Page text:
If you planted up a load of roots and brassicas in June/July then they should be ready to harvest this month. Celeriac, sprouts, leeks and parsnips planted earlier in the year should be ready soon as well. You may find that you’ve still got some purple sprouting broccoli to harvest, as well as turnips planted in early autumn.
Celeriac and carrots should be harvested before the hard frosts.
If you are growing winter salads and leaves they are likely to be harvestable now as we’ve had a relatively mild autumn. Pick outer leaves to use them as cut & come again.
Pick sprouts from the bottom of the stalk upwards, only as many as you need, leaving the rest to grow on the stalk (or harvest an entire stalk)
If it starts to turn cold and frosty, it’s a good idea to pull up some of your parsnips, leeks and celeriac (and any other roots) before the ground gets too hard and heel them in (see separate blog post below)
Before the soil is too hard, plant bare-rooted fruit canes and bushes.
Divide the rhubarb crowns if they have grown very large.
Remove any fruit that is still hanging on the trees - it will rot otherwise.
Put grease or grease bands (sold in the allotment shop) on the trunks to protect from winter moth from climbing up and laying its eggs.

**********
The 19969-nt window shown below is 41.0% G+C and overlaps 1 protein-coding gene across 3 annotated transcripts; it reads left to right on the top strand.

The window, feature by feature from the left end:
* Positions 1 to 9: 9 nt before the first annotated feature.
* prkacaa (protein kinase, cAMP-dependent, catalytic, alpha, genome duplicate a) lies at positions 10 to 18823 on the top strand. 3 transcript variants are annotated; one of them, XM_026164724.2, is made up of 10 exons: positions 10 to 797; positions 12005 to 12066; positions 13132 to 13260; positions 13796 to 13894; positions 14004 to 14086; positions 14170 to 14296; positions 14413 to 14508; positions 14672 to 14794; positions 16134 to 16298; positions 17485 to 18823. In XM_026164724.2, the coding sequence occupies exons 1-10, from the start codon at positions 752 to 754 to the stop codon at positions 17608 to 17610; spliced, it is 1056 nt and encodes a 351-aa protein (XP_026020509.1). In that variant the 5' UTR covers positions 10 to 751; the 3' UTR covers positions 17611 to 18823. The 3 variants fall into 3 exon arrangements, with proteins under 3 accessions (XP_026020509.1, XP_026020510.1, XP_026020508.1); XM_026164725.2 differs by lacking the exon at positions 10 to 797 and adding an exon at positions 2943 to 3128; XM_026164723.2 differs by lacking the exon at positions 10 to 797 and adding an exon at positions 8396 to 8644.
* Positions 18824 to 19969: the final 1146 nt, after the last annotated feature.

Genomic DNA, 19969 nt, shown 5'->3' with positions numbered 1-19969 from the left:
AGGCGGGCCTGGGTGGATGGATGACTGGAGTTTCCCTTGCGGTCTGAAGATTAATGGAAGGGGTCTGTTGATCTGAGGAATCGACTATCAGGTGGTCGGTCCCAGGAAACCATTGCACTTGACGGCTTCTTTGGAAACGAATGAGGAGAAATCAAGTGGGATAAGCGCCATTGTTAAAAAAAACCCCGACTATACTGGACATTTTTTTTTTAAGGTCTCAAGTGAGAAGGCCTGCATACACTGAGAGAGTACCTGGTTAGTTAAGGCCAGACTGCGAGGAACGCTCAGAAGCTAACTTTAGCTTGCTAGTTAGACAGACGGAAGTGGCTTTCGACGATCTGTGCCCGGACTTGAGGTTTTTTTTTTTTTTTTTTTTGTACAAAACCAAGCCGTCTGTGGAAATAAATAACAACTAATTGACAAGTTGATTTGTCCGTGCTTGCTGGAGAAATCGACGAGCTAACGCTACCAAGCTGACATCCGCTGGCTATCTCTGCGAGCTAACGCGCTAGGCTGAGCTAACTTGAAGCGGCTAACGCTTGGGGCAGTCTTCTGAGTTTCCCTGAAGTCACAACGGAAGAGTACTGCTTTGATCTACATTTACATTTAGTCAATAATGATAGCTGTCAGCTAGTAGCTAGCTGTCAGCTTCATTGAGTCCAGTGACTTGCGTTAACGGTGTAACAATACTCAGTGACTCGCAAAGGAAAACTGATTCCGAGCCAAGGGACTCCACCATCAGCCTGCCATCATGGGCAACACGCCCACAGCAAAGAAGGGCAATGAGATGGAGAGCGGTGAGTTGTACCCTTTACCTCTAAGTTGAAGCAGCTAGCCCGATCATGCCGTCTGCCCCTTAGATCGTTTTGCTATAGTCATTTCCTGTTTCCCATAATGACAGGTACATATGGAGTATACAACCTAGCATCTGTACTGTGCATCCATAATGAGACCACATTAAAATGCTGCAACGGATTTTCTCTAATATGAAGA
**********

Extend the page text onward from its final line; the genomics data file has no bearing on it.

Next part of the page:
As last month, you can plant onions, shallots and garlic.
if you are growing salad leaves, etc, protect them with fleece or with a cloche.
Protect celeriac and globe artichokes with straw if frost is forecast.
Have a bonfire. Old crops should be cleared up and burnt as they harbour pests and diseases.
Collect fallen leaves while they are damp and put them in a plastic sack to rot. Tie the sack up, pierce it a few times with a garden fork and leave it on the soil in a shady place where it won't be disturbed. It will rot down to about a quarter of its bulk. This usually takes a year, when you can just spread this around the base of your choicest plants. They will love it.
Dig over the plot (this is terrific exercise and will put you in a good mood), or cover it and leave it to the worms.
Make sure empty beds are covered (ideally with a layer of well rotted manure, sheet of cardboard or recycled plastic sheeting) as this will help to improve the soil and warm it for planting potatoes in early spring.
Add a mulch to plants that are currently growing to protect them from colder, wetter weather.
Cover tender plants with horticultural fleece to keep them frost free.
Keep your plot clear of debris as this will greatly reduce the number of slugs and other pests that you have to contend with!
Be aware that mild weather will have allowed rats and other rodents to flourish, so take steps to keep numbers down – don’t leave food sources (harvested crops etc), and nesting materials (like straw) lying around the veg patch.